And I want before I die
My soul’s verses to bestow.

I’m a traveller to all parts,
And a newcomer to none:
I am art among the arts,
With the mountains I am one.

I know how to name and class
All the strange flowers that grow;
I know every blade of grass,
Fatal lie and sublime woe.

I have seen through dead of night
Upon my head softly fall,
Rays formed of the purest light
From beauty celestial.

I have seen wings that were surging
From beautiful women’s shoulders,
And seen butterflies emerging
From the refuse heap that moulders.

I have known a man to live
With a dagger at his side,
And never once the name give
Of she by whose hand he died.

Twice, for an instant, did I
My soul’s reflection espy:
Twice: when my poor father died
And when she bade me good-bye.

I trembled once, when I flung
The vineyard gate, and to my dread,
The wicked hornet had stung
My little girl on the forehead.

I rejoiced once and felt lucky
The day that my jailer came
To read the death warrant to me
That bore his tears and my name.

I hear a sigh across the earth,
I hear a sigh over the deep:
It is no sign reaching my hearth,
But my son waking from sleep.

If they say I have obtained
The pick of the jeweller’s trove,
A good friend is what I’ve gained
And I have put aside love.

I have seen across the skies
A wounded eagle still flying;
I know the cubby where lies
The snake of its venom dying.

I know that the world is weak
And must soon fall to the ground,
Then the gentle brook will speak
Above the quiet profound.

While trembling with joy and dread,
I have touched with hand so bold
A once-bright star that fell dead
From heaven at my threshold.

On my brave heart is engraved
The sorrow hidden from all eyes:
The son of a land enslaved,
Lives for it, suffers and dies.

All is beautiful and right,
All is as music and reason;
And all, like diamonds, is light
That was coal before its season.

I know when fools are laid to rest
Honor and tears will abound,
And that of all fruits, the best
Is left to rot in holy ground.

Without a word, the pompous muse
I’ve set aside, and understood:
From a withered branch, I choose
To hang my doctoral hood.

This is the original in spanish:


Yo soy un hombre sincero
De donde crece la palma,
Y antes de morirme quiero
Echar mis versos del alma.

Yo vengo de todas partes,
Y hacia todas partes voy:
Arte soy entre las artes,
En los montes, monte soy.

Yo sé los nombres extraños
De las yerbas y las flores,
Y de mortales engaños,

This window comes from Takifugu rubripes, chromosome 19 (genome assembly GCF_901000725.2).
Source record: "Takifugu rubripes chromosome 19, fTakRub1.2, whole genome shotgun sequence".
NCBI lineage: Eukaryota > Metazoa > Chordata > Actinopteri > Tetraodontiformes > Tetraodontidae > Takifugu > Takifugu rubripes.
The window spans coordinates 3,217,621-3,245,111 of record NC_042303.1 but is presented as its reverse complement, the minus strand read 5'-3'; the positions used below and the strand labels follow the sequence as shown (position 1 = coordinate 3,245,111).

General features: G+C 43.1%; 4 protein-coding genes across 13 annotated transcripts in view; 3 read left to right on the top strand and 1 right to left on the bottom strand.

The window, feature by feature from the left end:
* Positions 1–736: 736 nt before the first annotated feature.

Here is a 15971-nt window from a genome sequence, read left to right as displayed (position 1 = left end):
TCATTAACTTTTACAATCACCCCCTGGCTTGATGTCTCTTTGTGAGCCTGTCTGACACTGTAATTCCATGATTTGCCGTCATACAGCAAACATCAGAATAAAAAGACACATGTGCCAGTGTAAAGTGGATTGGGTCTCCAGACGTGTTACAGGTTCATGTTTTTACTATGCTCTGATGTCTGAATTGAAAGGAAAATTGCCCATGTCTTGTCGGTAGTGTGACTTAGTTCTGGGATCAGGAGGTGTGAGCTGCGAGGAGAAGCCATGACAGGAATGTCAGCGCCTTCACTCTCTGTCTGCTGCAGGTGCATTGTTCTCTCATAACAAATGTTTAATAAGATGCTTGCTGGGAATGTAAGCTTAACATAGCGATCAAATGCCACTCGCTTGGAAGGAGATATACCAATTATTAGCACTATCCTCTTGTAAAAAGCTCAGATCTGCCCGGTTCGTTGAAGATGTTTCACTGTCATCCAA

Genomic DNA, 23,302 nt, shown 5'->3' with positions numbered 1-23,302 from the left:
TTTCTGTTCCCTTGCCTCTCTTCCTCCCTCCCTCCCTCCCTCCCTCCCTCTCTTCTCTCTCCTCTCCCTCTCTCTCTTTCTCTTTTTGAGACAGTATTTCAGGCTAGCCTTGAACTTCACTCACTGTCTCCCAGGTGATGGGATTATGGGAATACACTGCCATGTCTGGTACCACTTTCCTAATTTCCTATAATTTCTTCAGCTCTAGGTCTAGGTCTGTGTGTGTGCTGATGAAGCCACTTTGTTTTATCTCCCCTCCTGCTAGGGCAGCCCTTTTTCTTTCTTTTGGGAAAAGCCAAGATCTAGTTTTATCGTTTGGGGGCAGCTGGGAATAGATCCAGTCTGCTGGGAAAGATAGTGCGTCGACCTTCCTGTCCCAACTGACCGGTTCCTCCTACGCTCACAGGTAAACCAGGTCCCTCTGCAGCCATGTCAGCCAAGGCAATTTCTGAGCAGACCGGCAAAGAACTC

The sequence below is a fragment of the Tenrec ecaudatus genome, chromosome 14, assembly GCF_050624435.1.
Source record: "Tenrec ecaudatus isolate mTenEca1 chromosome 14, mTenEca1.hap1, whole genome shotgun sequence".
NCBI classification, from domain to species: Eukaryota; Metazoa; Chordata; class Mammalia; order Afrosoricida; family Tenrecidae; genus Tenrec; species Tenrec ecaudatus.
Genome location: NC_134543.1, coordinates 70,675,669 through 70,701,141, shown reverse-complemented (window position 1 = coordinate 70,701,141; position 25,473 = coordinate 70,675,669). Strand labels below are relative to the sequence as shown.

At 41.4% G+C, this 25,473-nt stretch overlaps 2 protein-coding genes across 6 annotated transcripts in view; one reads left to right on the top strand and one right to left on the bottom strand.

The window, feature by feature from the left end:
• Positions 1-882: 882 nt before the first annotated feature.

Y de sublimes dolores.

Yo he visto en la noche oscura
Llover sobre mi cabeza
Los rayos de lumbre pura
De la divina belleza.

Alas nacer vi en los hombros
De las mujeres hermosas:
Y salir de los escombros,
Volando las mariposas.

He visto vivir a un hombre
Con el puñal al costado,
Sin decir jamás el nombre
De aquella que lo ha matado.

Rápida, como un reflejo,
Dos veces vi el alma, dos:
Cuando murió el pobre viejo,
Cuando ella me dijo adiós.

Temblé una vez —en la reja,
A la entrada de la viña,—
Cuando la bárbara abeja
Picó en la frente a mi niña.

Gocé una vez, de tal suerte
Que gocé cual nunca:—cuando
La sentencia de mi muerte
Leyó el alcalde llorando.

Oigo un suspiro, a través
De las tierras y la mar,
Y no es un suspiro,—es
Que mi hijo va a despertar.

Si dicen que del joyero
Tome la joya mejor,
Tomo a un amigo sincero
Y pongo a un lado el amor.

Yo he visto al águila herida
Volar al azul sereno,
Y morir en su guarida
La vibora del veneno.

Yo sé bien que cuando el mundo
Cede, lívido, al descanso,
Sobre el silencio profundo
Murmura el arroyo manso.

Yo he puesto la mano osada,
De horror y júbilo yerta,
Sobre la estrella apagada
Que cayó frente a mi puerta.

Oculto en mi pecho bravo
La pena que me lo hiere:
El hijo de un pueblo esclavo
Vive por él, calla y muere.

Todo es hermoso y constante,
Todo es música y razón,
Y todo, como el diamante,
Antes que luz es carbón.

Yo sé que el necio se entierra
Con gran lujo y con gran llanto.
Y que no hay fruta en la tierra
Como la del camposanto.

Callo, y entiendo, y me quito
La pompa del rimador:
Cuelgo de un árbol marchito
Mi muceta de doctor.

From allpoetry.com

JoseMarti byRaul-Martinez
Marti by Cuban painter Raul Martinez 1971

Cuban website josemarti.cu contains lots of resources about the man and his legacy and work in Cuba.